Good Grief

            Sometimes we just need permission to grieve.  In the evangelical church today it is sometimes looked down upon to grieve since we know the reality of heaven.  This is both unfortunate and unbiblical.  Bereavement is Scripture is a reality and recognized as an important part of coming to grips with death.  Far from stuffing his feelings, the Old Testament character David personally expressed his grief and agony over the death of his best friend, Jonathan.
            The final chapter of the book of 1 Samuel is the account of a decisive battle in which the Philistines defeated the Israelites.  As a result, both King Saul and his son Jonathan were killed.  Jonathan and David were close – so close that their relationship was as if they were one soul, not two.  So, to have his friend no longer with him was a great loss to David.  The beginning of the book 2 Samuel tells us of David’s response to the news that his friend was gone:  he lamented the loss.  To lament means to have a deep and passionate expression of sorrow over a significant loss.
            Here are a few observations about David’s lament (2 Samuel 1:17-27):  it was not only personal, but was voiced publicly, meaning that others were invited to grieve along with him; it affirmed the tragedy of death and its deep impact upon us; it focused on remembering the positive characteristics of the deceased; and, it was verbalized with heartfelt thoughts and emotions.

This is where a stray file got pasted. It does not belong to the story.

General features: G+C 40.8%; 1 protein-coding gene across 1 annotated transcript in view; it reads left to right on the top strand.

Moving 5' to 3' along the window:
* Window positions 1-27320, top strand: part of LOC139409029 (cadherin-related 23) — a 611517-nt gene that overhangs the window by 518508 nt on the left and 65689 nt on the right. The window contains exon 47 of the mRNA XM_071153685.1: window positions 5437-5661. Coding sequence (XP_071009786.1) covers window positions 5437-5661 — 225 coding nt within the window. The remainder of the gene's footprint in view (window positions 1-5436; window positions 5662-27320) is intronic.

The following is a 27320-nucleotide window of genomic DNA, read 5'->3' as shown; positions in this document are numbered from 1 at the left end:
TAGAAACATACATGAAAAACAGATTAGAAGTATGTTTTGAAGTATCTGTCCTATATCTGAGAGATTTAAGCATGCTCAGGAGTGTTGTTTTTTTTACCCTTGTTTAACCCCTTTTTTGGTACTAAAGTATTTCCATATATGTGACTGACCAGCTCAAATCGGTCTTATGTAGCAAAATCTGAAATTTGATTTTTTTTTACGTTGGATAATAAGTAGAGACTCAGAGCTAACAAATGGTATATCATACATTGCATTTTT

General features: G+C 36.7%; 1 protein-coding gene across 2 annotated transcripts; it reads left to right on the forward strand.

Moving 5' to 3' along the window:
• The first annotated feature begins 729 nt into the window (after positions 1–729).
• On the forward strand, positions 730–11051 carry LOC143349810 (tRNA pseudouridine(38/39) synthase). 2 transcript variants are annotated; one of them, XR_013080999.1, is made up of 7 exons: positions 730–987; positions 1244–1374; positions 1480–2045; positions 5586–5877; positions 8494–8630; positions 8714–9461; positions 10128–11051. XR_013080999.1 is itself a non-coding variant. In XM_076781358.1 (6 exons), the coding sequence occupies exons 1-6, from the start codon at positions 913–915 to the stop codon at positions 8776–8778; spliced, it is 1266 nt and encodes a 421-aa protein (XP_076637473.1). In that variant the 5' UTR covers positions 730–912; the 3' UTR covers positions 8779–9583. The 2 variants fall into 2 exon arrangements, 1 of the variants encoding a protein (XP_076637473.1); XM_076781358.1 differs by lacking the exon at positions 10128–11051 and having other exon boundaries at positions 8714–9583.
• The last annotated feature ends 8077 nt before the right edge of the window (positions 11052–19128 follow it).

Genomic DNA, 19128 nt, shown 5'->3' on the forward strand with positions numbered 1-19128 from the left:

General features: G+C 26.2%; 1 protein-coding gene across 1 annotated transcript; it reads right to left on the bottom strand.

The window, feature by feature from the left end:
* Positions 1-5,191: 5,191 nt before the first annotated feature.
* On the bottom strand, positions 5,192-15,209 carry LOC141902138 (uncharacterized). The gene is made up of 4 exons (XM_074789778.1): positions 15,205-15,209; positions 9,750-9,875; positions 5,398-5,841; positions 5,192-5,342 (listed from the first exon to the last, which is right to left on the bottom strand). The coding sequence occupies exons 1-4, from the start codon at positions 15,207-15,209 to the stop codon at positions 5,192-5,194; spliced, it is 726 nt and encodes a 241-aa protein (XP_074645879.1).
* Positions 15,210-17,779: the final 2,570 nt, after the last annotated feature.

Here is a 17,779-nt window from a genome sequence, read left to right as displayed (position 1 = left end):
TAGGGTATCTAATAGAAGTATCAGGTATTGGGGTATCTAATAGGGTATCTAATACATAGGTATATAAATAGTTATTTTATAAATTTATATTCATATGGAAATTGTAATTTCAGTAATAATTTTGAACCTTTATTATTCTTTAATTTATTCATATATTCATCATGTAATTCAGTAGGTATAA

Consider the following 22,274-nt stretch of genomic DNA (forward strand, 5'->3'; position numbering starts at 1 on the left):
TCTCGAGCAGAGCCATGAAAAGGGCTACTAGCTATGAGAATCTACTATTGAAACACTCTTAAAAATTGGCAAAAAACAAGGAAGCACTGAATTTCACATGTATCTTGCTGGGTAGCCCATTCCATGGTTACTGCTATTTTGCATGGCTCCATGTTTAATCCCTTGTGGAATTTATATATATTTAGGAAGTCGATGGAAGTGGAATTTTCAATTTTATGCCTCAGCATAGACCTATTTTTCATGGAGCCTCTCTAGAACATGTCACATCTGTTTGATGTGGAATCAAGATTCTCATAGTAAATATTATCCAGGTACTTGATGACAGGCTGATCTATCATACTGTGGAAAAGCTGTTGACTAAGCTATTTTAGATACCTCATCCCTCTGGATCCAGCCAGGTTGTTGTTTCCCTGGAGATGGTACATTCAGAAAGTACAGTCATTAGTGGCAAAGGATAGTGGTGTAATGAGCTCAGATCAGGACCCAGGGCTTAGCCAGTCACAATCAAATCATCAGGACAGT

Grief and lament is as individual as a fingerprint; there is not a fixed process to a person’s bereavement.  Therefore we cannot pigeon-hole ourselves or someone else to fit a certain way of grieving.  But no matter how we grieve, we must do it so that we come to a point of making sense how to live without the person’s presence and relationship.  David was close to the Lord, and God’s presence was the most decisive factor in helping him move on to the demands of serving others as their new king.
            There are times when we simply feel stuck.  Not much seems to be happening and nothing apparently makes any difference.  Oftentimes, at the root of such feelings, is some unrecognized and/or unresolved grief underneath.  It causes us to respond to life as if we were moving in slow motion.  There is no quick and easy solution to the reality of a loss; it must be acknowledged and worked-through with some attention and care.  If not, it will inevitably lead to problems down the road, and end-up causing emotional breakdowns over the smallest of issues.
            So, let’s take our cues from David.  Let’s do the good work of lamenting losses and grieving significant changes of life.  Otherwise, we will only run into each other in the church like uncaring zombies and avoid the truly important things which God has for us as his people. 


            May you know the comfort and grace of God today through his encouraging Word, his comforting Spirit, and his compassionate people as you do the good and important work of grieving your losses.

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